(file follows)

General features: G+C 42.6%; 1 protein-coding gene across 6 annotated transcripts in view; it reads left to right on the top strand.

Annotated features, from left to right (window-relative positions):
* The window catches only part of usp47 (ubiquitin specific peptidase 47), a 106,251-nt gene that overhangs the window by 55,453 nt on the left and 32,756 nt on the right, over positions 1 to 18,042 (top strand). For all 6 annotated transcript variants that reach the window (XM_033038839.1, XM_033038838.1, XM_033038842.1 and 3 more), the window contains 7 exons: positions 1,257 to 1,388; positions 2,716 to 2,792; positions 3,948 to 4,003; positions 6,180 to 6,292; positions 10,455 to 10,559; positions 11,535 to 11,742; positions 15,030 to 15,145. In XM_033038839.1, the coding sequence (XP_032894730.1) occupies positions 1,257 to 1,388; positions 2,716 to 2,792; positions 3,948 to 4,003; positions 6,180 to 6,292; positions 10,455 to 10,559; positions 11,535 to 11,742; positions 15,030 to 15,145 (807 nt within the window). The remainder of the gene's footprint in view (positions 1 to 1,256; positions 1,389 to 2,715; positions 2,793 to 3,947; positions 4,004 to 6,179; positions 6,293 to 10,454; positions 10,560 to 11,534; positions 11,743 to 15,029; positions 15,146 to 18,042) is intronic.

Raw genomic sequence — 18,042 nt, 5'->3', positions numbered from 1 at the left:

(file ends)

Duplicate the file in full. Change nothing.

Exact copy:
General features: G+C 42.6%; 1 protein-coding gene across 6 annotated transcripts in view; it reads left to right on the top strand.

Annotated features, from left to right (window-relative positions):
* The window catches only part of usp47 (ubiquitin specific peptidase 47), a 106,251-nt gene that overhangs the window by 55,453 nt on the left and 32,756 nt on the right, over positions 1 to 18,042 (top strand). For all 6 annotated transcript variants that reach the window (XM_033038839.1, XM_033038838.1, XM_033038842.1 and 3 more), the window contains 7 exons: positions 1,257 to 1,388; positions 2,716 to 2,792; positions 3,948 to 4,003; positions 6,180 to 6,292; positions 10,455 to 10,559; positions 11,535 to 11,742; positions 15,030 to 15,145. In XM_033038839.1, the coding sequence (XP_032894730.1) occupies positions 1,257 to 1,388; positions 2,716 to 2,792; positions 3,948 to 4,003; positions 6,180 to 6,292; positions 10,455 to 10,559; positions 11,535 to 11,742; positions 15,030 to 15,145 (807 nt within the window). The remainder of the gene's footprint in view (positions 1 to 1,256; positions 1,389 to 2,715; positions 2,793 to 3,947; positions 4,004 to 6,179; positions 6,293 to 10,454; positions 10,560 to 11,534; positions 11,743 to 15,029; positions 15,146 to 18,042) is intronic.

Raw genomic sequence — 18,042 nt, 5'->3', positions numbered from 1 at the left: